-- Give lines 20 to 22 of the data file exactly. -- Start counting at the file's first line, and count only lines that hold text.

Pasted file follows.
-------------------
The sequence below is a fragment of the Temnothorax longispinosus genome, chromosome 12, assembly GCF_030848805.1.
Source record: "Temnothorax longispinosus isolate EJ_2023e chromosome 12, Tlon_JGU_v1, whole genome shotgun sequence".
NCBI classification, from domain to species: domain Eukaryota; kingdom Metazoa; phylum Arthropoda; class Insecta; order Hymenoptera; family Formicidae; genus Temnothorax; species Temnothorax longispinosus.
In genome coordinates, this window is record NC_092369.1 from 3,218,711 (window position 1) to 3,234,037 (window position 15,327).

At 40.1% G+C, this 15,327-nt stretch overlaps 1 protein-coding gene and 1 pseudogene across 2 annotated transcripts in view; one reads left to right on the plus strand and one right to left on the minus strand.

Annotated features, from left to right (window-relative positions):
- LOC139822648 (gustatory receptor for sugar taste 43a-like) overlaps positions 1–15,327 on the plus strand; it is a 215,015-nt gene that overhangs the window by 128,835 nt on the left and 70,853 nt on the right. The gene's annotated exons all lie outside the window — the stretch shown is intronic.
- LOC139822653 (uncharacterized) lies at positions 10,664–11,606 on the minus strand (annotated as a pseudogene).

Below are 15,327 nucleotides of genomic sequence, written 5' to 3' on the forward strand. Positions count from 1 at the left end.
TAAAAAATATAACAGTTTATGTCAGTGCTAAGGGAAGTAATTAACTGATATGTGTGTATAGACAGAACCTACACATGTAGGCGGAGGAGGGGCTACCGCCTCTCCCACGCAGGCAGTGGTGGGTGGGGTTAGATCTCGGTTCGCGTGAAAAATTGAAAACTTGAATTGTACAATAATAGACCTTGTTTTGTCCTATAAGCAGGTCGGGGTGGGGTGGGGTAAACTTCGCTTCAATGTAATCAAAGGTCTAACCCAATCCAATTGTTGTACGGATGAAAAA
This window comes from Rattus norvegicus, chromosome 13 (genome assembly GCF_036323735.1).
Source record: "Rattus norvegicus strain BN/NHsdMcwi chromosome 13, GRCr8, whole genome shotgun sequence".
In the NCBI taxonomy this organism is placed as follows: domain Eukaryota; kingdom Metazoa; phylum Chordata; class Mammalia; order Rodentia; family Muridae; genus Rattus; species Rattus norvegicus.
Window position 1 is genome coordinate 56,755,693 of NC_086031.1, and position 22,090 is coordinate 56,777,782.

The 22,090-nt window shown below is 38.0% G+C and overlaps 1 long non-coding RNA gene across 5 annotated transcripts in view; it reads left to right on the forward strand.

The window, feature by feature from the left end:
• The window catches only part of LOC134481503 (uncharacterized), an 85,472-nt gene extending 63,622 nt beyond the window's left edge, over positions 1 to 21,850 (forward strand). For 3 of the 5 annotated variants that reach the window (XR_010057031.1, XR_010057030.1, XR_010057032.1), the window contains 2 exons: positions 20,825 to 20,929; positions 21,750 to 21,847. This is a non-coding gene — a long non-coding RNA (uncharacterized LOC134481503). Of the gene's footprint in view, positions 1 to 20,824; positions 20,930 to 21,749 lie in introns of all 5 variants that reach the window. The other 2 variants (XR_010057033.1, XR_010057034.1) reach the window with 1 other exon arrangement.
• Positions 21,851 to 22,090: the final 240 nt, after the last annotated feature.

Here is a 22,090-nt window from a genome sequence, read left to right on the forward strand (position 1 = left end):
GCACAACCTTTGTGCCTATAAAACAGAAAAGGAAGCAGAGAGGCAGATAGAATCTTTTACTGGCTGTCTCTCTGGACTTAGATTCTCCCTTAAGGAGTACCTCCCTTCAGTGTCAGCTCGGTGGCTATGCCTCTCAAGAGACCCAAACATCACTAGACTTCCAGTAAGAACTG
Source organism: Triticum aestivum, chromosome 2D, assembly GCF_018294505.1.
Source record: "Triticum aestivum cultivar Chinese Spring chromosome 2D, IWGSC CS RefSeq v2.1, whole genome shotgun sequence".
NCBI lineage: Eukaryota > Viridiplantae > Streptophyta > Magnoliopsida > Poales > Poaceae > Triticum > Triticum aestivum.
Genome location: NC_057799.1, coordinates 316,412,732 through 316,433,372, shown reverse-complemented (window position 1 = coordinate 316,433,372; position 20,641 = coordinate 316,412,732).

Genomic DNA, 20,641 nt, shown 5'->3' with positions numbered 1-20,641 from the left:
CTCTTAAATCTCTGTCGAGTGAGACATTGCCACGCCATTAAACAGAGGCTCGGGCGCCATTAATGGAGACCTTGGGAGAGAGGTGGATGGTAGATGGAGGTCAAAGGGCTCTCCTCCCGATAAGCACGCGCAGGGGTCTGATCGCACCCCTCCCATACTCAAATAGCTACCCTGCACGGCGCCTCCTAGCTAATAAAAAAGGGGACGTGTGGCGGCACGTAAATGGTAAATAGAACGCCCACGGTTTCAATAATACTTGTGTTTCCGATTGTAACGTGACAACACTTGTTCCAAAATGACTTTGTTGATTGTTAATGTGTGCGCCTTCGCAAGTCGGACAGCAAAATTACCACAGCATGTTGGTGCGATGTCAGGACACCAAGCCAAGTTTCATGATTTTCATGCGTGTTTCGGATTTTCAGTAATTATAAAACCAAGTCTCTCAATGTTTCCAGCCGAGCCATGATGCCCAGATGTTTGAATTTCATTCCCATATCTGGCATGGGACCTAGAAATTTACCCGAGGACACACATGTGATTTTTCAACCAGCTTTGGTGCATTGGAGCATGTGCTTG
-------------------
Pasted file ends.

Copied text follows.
GCACAACCTTTGTGCCTATAAAACAGAAAAGGAAGCAGAGAGGCAGATAGAATCTTTTACTGGCTGTCTCTCTGGACTTAGATTCTCCCTTAAGGAGTACCTCCCTTCAGTGTCAGCTCGGTGGCTATGCCTCTCAAGAGACCCAAACATCACTAGACTTCCAGTAAGAACTG
Source organism: Triticum aestivum, chromosome 2D, assembly GCF_018294505.1.
Source record: "Triticum aestivum cultivar Chinese Spring chromosome 2D, IWGSC CS RefSeq v2.1, whole genome shotgun sequence".